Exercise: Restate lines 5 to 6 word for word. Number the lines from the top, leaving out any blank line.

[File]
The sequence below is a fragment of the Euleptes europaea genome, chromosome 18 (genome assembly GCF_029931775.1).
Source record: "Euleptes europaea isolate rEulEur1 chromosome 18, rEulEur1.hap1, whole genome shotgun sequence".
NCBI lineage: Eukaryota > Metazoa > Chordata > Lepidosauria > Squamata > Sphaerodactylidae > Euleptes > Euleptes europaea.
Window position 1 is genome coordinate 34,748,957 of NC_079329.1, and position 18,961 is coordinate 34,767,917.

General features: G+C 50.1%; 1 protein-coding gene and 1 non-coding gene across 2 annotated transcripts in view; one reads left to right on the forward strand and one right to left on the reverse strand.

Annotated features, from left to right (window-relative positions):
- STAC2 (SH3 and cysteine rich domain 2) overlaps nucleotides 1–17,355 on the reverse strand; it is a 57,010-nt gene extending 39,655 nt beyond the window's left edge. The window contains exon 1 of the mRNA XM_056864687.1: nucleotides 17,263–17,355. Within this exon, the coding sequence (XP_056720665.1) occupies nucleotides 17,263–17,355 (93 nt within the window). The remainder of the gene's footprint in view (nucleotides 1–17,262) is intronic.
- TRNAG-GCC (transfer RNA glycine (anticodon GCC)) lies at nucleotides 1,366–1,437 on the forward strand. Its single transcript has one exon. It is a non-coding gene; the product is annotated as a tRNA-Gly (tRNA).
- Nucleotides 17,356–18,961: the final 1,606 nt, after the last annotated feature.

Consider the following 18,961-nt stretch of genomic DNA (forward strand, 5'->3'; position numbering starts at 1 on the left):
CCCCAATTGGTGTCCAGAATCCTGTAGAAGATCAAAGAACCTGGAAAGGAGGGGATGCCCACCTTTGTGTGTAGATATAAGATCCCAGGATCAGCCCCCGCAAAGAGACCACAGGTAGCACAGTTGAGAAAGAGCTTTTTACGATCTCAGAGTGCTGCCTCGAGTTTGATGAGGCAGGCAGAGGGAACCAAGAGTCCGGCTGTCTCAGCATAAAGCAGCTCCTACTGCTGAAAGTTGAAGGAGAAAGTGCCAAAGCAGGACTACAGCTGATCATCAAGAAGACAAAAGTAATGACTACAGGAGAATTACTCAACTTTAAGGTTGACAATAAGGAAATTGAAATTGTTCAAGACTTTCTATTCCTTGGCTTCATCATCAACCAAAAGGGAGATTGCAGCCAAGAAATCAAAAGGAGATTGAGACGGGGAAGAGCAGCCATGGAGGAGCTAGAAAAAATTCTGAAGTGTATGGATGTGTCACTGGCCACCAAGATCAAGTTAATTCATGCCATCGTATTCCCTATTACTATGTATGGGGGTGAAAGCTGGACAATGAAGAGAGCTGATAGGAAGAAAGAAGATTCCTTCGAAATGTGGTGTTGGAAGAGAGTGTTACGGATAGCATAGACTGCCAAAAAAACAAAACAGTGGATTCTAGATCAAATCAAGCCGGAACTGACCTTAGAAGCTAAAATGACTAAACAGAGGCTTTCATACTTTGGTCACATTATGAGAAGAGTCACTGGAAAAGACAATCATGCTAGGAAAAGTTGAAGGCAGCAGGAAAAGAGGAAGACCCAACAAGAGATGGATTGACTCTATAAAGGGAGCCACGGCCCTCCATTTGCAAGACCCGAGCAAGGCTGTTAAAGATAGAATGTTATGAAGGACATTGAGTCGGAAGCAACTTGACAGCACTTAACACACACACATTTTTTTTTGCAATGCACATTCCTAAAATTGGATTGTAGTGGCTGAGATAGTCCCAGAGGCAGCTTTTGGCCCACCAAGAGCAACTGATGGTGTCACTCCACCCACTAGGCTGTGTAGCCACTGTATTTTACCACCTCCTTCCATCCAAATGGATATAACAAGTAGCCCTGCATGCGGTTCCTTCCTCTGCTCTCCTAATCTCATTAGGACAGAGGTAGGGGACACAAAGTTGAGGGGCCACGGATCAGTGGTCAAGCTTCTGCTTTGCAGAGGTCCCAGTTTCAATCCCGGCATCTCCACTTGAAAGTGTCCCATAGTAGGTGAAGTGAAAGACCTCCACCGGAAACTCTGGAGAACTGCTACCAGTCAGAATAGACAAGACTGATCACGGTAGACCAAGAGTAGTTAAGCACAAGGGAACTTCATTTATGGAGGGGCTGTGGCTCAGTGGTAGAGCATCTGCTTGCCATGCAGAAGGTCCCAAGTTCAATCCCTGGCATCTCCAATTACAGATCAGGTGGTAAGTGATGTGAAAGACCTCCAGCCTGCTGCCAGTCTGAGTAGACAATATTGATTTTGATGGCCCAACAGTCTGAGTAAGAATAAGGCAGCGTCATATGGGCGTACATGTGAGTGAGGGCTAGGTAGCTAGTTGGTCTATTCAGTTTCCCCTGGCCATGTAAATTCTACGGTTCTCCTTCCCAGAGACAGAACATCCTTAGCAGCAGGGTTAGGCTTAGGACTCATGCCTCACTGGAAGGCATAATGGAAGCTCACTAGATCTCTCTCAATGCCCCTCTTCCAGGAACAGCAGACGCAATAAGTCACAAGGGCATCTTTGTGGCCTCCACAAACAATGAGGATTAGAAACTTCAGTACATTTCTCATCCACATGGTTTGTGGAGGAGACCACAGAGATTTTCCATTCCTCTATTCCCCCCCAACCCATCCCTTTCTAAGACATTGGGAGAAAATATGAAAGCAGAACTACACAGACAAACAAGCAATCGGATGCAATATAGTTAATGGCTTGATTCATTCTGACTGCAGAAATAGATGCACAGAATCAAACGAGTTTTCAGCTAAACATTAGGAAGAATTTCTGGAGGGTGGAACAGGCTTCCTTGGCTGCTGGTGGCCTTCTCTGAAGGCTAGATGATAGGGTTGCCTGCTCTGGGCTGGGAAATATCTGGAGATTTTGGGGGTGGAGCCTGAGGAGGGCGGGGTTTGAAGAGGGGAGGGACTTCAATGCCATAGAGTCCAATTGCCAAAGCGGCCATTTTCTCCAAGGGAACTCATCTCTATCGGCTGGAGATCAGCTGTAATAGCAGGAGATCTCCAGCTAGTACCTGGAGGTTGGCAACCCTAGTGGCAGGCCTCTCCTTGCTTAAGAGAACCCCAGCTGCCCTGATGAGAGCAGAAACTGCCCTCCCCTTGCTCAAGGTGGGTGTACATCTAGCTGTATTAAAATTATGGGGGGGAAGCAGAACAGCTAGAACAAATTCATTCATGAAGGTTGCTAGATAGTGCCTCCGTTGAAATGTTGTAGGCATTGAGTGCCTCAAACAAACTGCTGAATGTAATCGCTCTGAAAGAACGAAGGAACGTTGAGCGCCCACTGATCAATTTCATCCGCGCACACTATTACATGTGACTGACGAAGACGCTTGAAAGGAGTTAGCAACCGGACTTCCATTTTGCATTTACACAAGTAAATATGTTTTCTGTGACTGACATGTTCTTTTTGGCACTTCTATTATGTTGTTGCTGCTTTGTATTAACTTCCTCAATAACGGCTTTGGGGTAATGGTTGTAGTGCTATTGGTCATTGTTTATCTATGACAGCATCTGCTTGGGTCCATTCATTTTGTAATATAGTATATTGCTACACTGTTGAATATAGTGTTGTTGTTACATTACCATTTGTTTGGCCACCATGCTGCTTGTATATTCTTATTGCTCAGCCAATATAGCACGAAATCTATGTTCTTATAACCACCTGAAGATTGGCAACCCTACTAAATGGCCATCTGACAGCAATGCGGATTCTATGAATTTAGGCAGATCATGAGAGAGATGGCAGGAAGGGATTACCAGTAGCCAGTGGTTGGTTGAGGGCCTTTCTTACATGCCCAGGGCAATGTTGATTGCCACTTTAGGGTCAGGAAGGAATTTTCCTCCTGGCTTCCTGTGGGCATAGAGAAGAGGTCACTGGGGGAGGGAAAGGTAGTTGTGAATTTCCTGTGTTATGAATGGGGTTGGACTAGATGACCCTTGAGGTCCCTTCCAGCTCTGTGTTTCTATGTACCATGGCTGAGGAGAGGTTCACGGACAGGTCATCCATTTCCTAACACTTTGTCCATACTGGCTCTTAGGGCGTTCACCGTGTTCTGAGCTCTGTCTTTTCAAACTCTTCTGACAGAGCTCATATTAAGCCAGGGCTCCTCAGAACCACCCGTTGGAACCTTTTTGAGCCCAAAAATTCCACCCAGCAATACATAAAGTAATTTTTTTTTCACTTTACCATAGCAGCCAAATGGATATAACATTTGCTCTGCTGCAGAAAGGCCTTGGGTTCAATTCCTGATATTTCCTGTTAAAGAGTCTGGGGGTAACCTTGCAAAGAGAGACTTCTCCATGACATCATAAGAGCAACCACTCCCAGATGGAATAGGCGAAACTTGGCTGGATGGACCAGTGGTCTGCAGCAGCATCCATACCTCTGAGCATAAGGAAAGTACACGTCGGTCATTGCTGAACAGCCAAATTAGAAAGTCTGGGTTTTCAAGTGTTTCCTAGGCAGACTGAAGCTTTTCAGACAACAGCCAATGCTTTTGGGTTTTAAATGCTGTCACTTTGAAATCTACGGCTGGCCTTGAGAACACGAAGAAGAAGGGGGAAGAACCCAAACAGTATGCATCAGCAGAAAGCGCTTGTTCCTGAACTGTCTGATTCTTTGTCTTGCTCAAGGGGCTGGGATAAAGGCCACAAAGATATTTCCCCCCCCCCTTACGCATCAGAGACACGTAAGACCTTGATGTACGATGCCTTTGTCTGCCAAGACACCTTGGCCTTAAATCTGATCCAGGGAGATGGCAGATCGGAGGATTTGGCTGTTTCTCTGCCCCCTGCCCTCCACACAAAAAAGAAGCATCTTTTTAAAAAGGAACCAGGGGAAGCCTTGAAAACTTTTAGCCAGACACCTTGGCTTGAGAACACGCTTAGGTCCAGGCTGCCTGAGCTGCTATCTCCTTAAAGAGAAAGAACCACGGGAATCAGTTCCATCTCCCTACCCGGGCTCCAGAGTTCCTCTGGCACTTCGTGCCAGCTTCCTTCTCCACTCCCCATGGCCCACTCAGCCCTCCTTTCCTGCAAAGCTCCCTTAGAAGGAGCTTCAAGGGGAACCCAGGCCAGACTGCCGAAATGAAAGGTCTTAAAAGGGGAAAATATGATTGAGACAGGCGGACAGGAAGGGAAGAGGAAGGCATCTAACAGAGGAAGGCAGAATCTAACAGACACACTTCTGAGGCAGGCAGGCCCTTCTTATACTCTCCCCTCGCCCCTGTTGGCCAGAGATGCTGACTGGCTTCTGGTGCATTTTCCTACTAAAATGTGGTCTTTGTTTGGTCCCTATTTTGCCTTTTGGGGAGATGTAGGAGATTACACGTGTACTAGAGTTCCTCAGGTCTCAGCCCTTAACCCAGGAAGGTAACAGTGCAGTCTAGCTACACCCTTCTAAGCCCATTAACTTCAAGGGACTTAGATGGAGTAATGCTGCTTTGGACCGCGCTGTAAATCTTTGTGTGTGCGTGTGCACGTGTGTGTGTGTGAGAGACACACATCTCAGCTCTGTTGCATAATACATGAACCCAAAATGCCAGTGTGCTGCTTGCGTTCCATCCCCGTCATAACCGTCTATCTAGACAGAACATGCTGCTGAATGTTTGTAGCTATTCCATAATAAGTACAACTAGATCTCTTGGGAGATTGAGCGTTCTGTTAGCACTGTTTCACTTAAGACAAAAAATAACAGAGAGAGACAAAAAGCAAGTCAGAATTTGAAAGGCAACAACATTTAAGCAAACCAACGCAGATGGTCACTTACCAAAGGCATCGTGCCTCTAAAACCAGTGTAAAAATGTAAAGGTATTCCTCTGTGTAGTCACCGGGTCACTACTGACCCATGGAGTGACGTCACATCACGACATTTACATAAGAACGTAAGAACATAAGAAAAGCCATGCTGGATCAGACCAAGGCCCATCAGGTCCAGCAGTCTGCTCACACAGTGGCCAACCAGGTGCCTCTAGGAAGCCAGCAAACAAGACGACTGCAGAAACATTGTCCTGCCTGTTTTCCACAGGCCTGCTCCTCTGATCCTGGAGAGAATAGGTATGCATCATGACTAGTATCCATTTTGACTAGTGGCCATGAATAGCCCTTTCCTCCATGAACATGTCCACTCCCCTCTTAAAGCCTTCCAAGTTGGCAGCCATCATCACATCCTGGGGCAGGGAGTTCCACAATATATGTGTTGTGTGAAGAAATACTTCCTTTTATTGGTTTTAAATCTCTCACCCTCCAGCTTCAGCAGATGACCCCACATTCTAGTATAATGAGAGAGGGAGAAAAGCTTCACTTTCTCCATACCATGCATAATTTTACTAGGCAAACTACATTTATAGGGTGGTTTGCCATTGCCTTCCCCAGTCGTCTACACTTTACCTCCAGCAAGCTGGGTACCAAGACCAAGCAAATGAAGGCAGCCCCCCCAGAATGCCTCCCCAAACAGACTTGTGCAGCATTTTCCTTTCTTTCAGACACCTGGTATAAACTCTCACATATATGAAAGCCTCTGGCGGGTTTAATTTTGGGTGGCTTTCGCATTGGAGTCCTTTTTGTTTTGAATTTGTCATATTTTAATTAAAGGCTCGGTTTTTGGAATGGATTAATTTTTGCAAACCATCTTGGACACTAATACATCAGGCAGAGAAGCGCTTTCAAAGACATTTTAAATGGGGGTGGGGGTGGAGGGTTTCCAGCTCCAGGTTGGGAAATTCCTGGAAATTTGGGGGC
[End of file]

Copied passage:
General features: G+C 50.1%; 1 protein-coding gene and 1 non-coding gene across 2 annotated transcripts in view; one reads left to right on the forward strand and one right to left on the reverse strand.

Annotated features, from left to right (window-relative positions):